top mechanic diagnostic tools for your car

Pixabay.com / CC0 1.0.

Top 11 Mechanic and Diagnostic Tools for Your Car

If you have the right tools and equipment, you can perform many minor automotive repairs and routine maintenance tasks at home. Working on your car can save you time and money, and solving a problem on your own can be quite rewarding. Before you invest in a complete set of tools, it’s helpful to know which tools are most important, how much they cost and when to use them.

1. Full Set of Screwdrivers

Image courtesy of Pixabay.com, licensed under CC0 1.0.

Pixabay.com / CC0 1.0.

A full set of screwdrivers is one of the most versatile toolsets that you can have. You can muddle through many situations with just a basic medium-sized flathead and medium-sized Phillips screwdrivers, but the basics won’t cut it for the full range of screws used in cars. A full set will allow you to easily operate all of the screws in your car without stripping their heads.

Cost: You can expect to pay between $10 and $150.

When to Use It: Whenever you need to screw or unscrew something.

When Not to Use It: Don’t use your screwdrivers as pry bars, chisels or wedges. Screwdrivers aren’t designed for these uses and may break or slip when used in unorthodox ways.

2. Pliers

Photo by Typhoon at English Wikipedia / CC BY-SA 3.0 / GNU FDL 1.2

Photo by Typhoon at English Wikipedia / CC BY-SA 3.0 / GNU FDL 1.2

A set of pliers will allow you to cut wires, adjust bolts, grip objects in tight spaces and more. There are many different types of pliers, and many of them offer great utility for auto repairs. Try to find a set that includes a pair of angled needle nose pliers to grip objects that don’t allow direct access.

Cost: A set of pliers will cost between $20 and $80.

When to Use It: Pliers are excellent tools for gripping objects or cutting wires, and they are especially useful for gripping items in tight spaces.

When Not to Use It: Don’t use pliers as a substitute for a screwdriver or a ratchet. Never cut wires with a plier unless you’re certain that there’s no power flowing through the wire. Delicate objects can be inadvertently crushed if you try to grip them with pliers.

3. Ratchet Sets

best diagnostic tools for car

Photo by KMo Foto on Flickr / CC BY 2.0.

Ratchets allow you to easily tighten or loosen bolts. Most ratchet sets include a variety of different ratchet heads to fit different bolts snugly. Depending on your vehicle, you may need either a metric set or an SAE set to fit the bolts used in your vehicle. Some sets may also include items such as bent handle ratchets, ratchet extenders or flex ratchets to allow you to operate bolts that are otherwise inaccessible. Finger ratchets can help you access bolts in particularly tight locations.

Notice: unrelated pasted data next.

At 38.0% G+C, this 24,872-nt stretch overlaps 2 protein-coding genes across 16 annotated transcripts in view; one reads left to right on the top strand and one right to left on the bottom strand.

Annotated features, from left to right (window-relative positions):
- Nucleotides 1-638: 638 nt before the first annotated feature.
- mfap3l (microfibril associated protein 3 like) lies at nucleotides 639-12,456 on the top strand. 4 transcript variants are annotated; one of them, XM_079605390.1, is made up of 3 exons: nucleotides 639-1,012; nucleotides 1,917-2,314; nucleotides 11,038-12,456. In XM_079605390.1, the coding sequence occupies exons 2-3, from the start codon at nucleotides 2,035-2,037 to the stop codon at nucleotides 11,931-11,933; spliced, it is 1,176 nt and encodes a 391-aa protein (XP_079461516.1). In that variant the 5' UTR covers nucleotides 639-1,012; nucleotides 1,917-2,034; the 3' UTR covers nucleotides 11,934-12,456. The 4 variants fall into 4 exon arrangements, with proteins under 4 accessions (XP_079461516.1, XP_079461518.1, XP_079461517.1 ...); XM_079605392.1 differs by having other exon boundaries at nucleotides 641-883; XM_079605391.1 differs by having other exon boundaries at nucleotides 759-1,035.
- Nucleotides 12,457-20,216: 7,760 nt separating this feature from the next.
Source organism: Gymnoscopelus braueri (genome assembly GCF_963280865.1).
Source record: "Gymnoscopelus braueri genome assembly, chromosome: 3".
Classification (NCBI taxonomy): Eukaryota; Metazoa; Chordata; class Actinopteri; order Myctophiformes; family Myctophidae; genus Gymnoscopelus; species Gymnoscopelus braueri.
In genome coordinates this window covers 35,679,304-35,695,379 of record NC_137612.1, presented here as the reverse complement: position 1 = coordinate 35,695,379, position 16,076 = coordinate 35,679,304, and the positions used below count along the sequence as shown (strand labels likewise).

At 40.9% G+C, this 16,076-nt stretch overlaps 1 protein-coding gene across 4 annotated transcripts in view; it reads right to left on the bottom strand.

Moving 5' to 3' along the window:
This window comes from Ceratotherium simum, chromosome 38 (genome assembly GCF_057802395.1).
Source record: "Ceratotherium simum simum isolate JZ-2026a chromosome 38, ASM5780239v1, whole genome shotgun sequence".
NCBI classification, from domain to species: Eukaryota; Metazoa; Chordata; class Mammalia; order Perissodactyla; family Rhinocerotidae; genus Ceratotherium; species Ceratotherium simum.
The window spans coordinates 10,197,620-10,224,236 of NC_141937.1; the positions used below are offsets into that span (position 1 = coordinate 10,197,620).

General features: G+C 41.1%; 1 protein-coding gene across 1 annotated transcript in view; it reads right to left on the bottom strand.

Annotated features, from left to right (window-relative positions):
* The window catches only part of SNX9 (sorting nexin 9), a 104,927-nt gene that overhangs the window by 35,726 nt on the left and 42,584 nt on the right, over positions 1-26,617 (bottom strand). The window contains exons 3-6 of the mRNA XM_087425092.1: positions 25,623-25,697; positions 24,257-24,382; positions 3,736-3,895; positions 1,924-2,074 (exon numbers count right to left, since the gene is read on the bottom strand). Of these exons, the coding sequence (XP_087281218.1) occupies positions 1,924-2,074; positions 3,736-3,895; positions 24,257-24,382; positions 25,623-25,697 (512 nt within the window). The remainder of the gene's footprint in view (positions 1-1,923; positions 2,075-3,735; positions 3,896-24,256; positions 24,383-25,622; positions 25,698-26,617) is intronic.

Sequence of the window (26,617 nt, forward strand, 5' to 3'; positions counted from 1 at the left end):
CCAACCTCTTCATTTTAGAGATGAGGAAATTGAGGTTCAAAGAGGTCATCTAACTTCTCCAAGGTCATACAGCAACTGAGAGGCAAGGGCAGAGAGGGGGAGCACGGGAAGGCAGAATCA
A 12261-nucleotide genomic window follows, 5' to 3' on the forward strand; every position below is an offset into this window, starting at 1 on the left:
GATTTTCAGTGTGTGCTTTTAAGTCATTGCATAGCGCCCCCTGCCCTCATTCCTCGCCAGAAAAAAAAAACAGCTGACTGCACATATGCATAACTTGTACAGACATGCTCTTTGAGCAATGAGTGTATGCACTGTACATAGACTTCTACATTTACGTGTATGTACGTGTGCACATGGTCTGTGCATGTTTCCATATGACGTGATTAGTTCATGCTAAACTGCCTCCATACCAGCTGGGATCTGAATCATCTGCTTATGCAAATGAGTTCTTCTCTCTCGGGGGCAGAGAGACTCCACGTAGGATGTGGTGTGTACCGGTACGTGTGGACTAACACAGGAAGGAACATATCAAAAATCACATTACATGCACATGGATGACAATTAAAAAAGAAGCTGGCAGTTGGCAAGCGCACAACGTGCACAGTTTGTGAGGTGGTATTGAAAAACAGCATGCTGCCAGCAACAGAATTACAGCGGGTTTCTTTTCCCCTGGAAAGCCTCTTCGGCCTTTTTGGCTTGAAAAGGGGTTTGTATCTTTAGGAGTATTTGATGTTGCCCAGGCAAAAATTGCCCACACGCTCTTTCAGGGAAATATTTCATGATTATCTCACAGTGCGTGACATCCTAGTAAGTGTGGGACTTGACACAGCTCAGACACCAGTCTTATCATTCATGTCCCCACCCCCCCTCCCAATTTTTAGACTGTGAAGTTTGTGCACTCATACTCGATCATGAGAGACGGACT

Cost: Ratchet sets vary widely in cost, but a quality set can cost up to $100.

When to Use It: Whenever you need to operate a bolt and you have the space to operate a ratchet.

When Not to Use It: Don’t use a ratchet if you can’t get a snug fit on the bolt. If the bolt is on too tight, you may need to use a different tool; attempting to loosen a too-tight bolt with a ratchet can break your tool.

4. Wrenches

Photo by Kyle May on Flickr / CC BY 2.0.

Photo by Kyle May on Flickr / CC BY 2.0

Wrenches fill many of the same roles as ratchets, but these tools are a little more versatile. They’re often smaller and thinner than ratchets, so they can fit in tight spaces easier. In addition, the longer handles on wrenches allow you to exert more force on a stubborn bolt. Wrenches are often used to hold bolts in place while a ratchet loosens the bolt. Metric wrench sets are often needed for imports, and SAE sets are needed for domestic vehicles; if you’re uncertain which you need, ask your dealer.

Two other types of wrenches are commonly used in auto maintenance. Strap wrenches feature an adjustable strap attached to a rigid handle; these are often used on oil filters and other smooth surfaces. Torque wrenches include a torque meter on the handle, allowing you to tighten bolts to the proper level to ensure the optimum fit.

Cost: A regular set of wrenches will cost between $30 and $120. Strap wrenches usually cost between $10 and $20 each, and a quality torque wrench will cost between $50 and $100.

When to Use It: Whenever you need to tighten bolts but can’t use a ratchet. Torque wrenches should be used whenever a bolt requires a precise torque level.

When Not to Use It: If you can use a ratchet, it’s often better to use the ratchet over a wrench. Don’t use a torque wrench for most of the tightening; instead, only use the torque wrench to finish the final tightening.

5. Allen Wrenches

Image courtesy of Andrew Gustar on Flickr, licensed under CC BY-ND 2.0.

Photo by Andrew Gustar on Flickr / CC BY-ND 2.0

Allen wrenches are simple L-shaped tools for fastening and unfastening a variety of fasteners. Each individual hex wrench is sized to fit a particular bolt head; unlike traditional wrenches, which attach to the outside of the bolt, Allen wrenches fit inside of a hex-shaped pattern on the inside of the bolt head. These wrenches come in both SAE and metric sizes, but most sets of Allen wrenches include both types of sizes.